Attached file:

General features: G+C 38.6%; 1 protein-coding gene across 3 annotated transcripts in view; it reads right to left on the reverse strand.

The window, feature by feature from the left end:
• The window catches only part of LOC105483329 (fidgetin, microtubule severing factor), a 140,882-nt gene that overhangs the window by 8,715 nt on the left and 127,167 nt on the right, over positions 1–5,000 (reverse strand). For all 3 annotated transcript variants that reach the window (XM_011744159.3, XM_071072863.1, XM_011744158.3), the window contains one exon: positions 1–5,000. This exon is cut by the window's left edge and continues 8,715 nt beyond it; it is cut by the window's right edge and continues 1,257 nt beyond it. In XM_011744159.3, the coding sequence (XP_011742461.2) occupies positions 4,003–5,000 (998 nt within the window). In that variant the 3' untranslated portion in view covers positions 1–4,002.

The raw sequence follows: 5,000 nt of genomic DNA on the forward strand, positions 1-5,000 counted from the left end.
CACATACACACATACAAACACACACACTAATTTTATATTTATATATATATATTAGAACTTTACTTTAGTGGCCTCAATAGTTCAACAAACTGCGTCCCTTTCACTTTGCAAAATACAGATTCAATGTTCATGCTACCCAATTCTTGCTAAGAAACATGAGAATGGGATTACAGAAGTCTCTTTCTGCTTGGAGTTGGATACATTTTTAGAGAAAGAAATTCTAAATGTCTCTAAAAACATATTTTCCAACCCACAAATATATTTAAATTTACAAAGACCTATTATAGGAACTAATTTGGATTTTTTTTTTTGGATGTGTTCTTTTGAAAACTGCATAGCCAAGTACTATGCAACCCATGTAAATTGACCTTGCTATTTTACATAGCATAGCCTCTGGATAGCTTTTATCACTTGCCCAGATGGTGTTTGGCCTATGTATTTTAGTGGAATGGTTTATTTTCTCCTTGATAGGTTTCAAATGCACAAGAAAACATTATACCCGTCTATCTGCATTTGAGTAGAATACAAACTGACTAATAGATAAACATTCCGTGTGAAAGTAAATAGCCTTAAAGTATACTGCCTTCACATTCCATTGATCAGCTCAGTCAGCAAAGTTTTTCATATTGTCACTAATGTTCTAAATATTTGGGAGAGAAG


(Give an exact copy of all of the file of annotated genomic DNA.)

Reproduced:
General features: G+C 38.6%; 1 protein-coding gene across 3 annotated transcripts in view; it reads right to left on the reverse strand.

The window, feature by feature from the left end:
• The window catches only part of LOC105483329 (fidgetin, microtubule severing factor), a 140,882-nt gene that overhangs the window by 8,715 nt on the left and 127,167 nt on the right, over positions 1–5,000 (reverse strand). For all 3 annotated transcript variants that reach the window (XM_011744159.3, XM_071072863.1, XM_011744158.3), the window contains one exon: positions 1–5,000. This exon is cut by the window's left edge and continues 8,715 nt beyond it; it is cut by the window's right edge and continues 1,257 nt beyond it. In XM_011744159.3, the coding sequence (XP_011742461.2) occupies positions 4,003–5,000 (998 nt within the window). In that variant the 3' untranslated portion in view covers positions 1–4,002.

The raw sequence follows: 5,000 nt of genomic DNA on the forward strand, positions 1-5,000 counted from the left end.
CACATACACACATACAAACACACACACTAATTTTATATTTATATATATATATTAGAACTTTACTTTAGTGGCCTCAATAGTTCAACAAACTGCGTCCCTTTCACTTTGCAAAATACAGATTCAATGTTCATGCTACCCAATTCTTGCTAAGAAACATGAGAATGGGATTACAGAAGTCTCTTTCTGCTTGGAGTTGGATACATTTTTAGAGAAAGAAATTCTAAATGTCTCTAAAAACATATTTTCCAACCCACAAATATATTTAAATTTACAAAGACCTATTATAGGAACTAATTTGGATTTTTTTTTTTGGATGTGTTCTTTTGAAAACTGCATAGCCAAGTACTATGCAACCCATGTAAATTGACCTTGCTATTTTACATAGCATAGCCTCTGGATAGCTTTTATCACTTGCCCAGATGGTGTTTGGCCTATGTATTTTAGTGGAATGGTTTATTTTCTCCTTGATAGGTTTCAAATGCACAAGAAAACATTATACCCGTCTATCTGCATTTGAGTAGAATACAAACTGACTAATAGATAAACATTCCGTGTGAAAGTAAATAGCCTTAAAGTATACTGCCTTCACATTCCATTGATCAGCTCAGTCAGCAAAGTTTTTCATATTGTCACTAATGTTCTAAATATTTGGGAGAGAAG